It was Isaac Newton who gave us the first concrete picture of time. To him, it was like an arrow: once fired, it went unerringly towards its target, never wavering, never slowing down, never coming back. It was a common sense view that was shared by everyone back then. So one second on earth is one second on Jupiter or anywhere in the universe; clocks tick at the same rate throughout the universe.
But this view has been challenged by the revolution led by Einstein and quantum physicists, who have forced us to stretch the limits of common sense. To Einstein, time was like a river which could slow down and speed up. According to his Special Theory of Relativity of 1905, you would slow down in time the faster you moved. Hence, a clock orbiting in space would slow down relative to a clock on earth. An observer on earth, watching an astronaut’s rocket near the speed of light, would see the astronaut moving in slow motion.
This means that, in principle, an astronaut may take over 4 years to reach the nearest star in a super fast rocket ship, but to him, it might only appear to be 4 minutes. Hence, after a round trip, the earth will have aged more than 8 years, but he will have aged only 8 minutes. As incredible as this sounds, this effect is measured every day with our GPS satellites and our atom smashers.
This also means that our astronauts are time travelers, moving a fraction of a second into the future as they orbit the earth. So going forwards in time is something which we physicists measure every day. Contrary to some popular notions, you cannot use this Special Relativistic effect to go backwards in time. For example, in Superman I, the man of steel circles the earth fast enough that he breaks the light barrier, and the earth starts to spin backwards. So Superman, by traveling faster than light, goes back in time. Similarly, in Star Trek IV, the crew of the Enterprise hijack a Klingon ship, whip around the sun and break the light barrier, and wind upin the 1960s in San Francisco. But this is not possible. According to Special Relativity, you also get heavier and flatter the faster you move. When you hit the speed of light, you are infinitely heavy, are infinitesimally flat, and time itself stops. Since this is impossible, you cannot break the light barrier. (The reason you get heavier is because the energy of motion is being converted into mass, making you heavier. In fact, when you calculate how much energy is being converted to making you heavier, you get precisely E = mc squared. In fact, that is how this equation is derived.)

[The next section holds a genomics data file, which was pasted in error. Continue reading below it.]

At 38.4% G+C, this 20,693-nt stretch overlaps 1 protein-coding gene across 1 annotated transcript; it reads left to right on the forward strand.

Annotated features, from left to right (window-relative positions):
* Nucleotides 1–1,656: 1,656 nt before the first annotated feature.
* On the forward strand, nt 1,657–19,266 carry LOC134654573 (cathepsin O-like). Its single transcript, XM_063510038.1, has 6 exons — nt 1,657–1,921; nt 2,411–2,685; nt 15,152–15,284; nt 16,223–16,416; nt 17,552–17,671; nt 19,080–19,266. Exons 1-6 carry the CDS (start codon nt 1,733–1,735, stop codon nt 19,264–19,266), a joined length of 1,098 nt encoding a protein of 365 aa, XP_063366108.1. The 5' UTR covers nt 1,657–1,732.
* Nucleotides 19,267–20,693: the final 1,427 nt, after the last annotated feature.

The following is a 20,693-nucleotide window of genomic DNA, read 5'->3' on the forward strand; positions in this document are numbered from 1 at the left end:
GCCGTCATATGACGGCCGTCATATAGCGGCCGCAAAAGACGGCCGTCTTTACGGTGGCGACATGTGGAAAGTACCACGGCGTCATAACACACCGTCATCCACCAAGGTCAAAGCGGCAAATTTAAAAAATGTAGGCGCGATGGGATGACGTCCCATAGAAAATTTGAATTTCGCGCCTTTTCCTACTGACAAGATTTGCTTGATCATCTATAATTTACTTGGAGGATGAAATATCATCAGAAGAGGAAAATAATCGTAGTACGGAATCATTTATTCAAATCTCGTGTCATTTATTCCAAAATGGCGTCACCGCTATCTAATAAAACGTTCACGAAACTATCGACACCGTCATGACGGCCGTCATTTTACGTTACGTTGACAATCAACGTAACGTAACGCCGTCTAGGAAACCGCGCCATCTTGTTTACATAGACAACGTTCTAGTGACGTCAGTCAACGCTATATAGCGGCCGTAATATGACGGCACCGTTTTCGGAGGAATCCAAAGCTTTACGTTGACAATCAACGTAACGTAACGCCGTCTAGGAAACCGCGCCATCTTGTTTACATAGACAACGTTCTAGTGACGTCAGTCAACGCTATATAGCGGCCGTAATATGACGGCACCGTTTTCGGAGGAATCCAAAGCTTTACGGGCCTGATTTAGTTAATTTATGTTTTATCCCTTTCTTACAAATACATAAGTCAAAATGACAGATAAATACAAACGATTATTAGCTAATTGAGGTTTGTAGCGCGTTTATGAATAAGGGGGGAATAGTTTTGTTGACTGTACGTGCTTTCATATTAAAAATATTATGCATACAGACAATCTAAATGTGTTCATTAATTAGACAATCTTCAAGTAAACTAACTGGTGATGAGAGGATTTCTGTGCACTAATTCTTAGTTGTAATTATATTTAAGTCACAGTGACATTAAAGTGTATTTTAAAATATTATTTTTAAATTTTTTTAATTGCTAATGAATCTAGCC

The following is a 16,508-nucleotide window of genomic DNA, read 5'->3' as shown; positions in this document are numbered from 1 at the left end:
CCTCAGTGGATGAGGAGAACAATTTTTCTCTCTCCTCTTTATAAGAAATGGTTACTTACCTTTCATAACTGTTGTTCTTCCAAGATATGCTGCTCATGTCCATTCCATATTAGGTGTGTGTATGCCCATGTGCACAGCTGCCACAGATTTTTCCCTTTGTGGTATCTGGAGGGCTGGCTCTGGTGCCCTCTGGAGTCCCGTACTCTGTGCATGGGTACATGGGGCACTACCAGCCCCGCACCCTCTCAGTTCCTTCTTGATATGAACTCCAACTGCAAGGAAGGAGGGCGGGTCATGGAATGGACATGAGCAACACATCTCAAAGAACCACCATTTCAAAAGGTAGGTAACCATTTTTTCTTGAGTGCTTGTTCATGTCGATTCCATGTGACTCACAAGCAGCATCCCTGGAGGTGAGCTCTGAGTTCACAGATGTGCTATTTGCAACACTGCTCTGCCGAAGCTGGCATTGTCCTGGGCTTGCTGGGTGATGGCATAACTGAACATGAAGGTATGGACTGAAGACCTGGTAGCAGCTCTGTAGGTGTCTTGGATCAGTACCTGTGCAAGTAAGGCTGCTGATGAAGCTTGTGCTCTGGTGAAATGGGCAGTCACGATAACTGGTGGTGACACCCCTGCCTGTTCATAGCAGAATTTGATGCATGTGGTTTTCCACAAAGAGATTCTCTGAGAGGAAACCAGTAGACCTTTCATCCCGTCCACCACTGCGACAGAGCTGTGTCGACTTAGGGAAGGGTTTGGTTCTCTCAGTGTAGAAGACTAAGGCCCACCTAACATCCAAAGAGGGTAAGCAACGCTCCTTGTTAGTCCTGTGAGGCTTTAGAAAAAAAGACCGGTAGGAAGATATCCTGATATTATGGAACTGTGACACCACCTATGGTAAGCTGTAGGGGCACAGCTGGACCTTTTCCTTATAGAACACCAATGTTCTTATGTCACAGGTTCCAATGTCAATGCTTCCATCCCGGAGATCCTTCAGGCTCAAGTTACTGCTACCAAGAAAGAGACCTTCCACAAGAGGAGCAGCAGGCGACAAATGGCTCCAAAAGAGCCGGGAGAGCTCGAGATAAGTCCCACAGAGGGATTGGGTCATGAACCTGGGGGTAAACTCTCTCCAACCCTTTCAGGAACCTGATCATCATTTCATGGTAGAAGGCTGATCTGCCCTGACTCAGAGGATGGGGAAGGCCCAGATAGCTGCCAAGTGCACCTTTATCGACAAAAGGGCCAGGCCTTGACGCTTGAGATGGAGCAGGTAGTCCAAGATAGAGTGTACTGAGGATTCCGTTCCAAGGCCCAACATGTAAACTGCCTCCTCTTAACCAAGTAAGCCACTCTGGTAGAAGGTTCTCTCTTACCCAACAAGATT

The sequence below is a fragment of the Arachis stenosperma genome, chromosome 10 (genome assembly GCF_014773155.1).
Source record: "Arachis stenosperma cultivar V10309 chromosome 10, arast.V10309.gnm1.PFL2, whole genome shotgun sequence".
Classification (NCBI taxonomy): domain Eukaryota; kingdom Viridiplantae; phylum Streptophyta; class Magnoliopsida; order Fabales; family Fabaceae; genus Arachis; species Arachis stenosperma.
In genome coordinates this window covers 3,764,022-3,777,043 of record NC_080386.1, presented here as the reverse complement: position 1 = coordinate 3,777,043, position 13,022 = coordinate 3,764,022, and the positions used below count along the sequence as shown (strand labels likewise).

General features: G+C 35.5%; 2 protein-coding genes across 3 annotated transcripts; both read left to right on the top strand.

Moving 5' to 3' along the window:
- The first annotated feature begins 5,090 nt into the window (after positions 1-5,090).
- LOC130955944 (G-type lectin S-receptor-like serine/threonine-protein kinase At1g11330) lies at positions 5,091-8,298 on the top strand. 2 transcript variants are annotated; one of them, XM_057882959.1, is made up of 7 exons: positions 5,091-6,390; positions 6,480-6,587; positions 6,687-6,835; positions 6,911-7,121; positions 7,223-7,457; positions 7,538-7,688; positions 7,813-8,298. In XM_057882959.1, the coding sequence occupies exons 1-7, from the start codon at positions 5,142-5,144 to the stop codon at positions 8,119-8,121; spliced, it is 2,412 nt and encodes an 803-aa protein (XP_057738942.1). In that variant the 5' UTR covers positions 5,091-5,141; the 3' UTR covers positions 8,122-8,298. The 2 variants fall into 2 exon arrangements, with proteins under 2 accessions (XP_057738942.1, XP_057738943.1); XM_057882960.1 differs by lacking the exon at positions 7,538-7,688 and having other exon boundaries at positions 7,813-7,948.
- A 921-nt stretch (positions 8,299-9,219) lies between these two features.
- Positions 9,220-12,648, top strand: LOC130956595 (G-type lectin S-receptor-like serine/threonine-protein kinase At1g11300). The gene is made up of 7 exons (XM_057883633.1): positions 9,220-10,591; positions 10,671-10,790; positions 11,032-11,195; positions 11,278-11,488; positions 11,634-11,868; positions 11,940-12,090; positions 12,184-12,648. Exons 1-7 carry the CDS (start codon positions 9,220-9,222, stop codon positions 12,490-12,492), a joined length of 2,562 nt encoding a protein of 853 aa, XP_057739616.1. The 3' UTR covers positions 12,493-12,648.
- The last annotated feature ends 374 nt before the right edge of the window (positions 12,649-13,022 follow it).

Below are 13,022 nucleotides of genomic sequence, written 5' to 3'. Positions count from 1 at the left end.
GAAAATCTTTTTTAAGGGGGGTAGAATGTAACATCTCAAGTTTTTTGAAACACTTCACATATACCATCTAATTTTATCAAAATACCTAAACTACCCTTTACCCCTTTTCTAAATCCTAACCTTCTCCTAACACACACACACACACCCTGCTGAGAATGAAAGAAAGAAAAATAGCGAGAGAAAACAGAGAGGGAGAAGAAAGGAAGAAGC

But in 1915, Einstein discovered his General Theory of Relativity, which gave us a much different view of time. Time was still a river, but it couldmeander its way around the universe, speeding up and slowing down near stars and planets. For example, time beats faster on the moon, and slower on Jupiter, than it does on the earth. However, the new wrinkle on all of this which has gained the attention of physicists around the world is that Einstein’s General Theory allows for the river of time to have whirlpools, and even fork into two rivers. In this situation, time travel is possible.
Einstein himself was aware that his equations allowed for time travel. His next-door neighbor at Princeton, Kurt Gödel, perhaps the most important mathematical logician of the past millennium, found a new solution of Einstein’s equations in 1949 which allowed for time travel into the past. He found that if the universe rotated, and you traveled around the universe fast enough, you could go back in time, and arrive before you left.
In fact, since then, a series of solutions of Einstein’s equations have been discovered which allow for time travel back into the past. Time travel is allowed for:
a) traveling around a spinning universe
b) traveling around a spinning cylinder which is infinitely long
c) traveling around two colliding cosmic strings
d) traveling through a spinning black hole
e) stretching or compressing space via negative matter
f) traveling through a wormhole.
Each of these methods has their own advantages and disadvantages, which I discuss in the next blog post, where I answer the following questions:
a) Can you really build a time machine?
b) What does the quantum theory say about time travel?
c) What happens if you meet yourself as a child? (Or kill your parents before you are born?)
To be continued….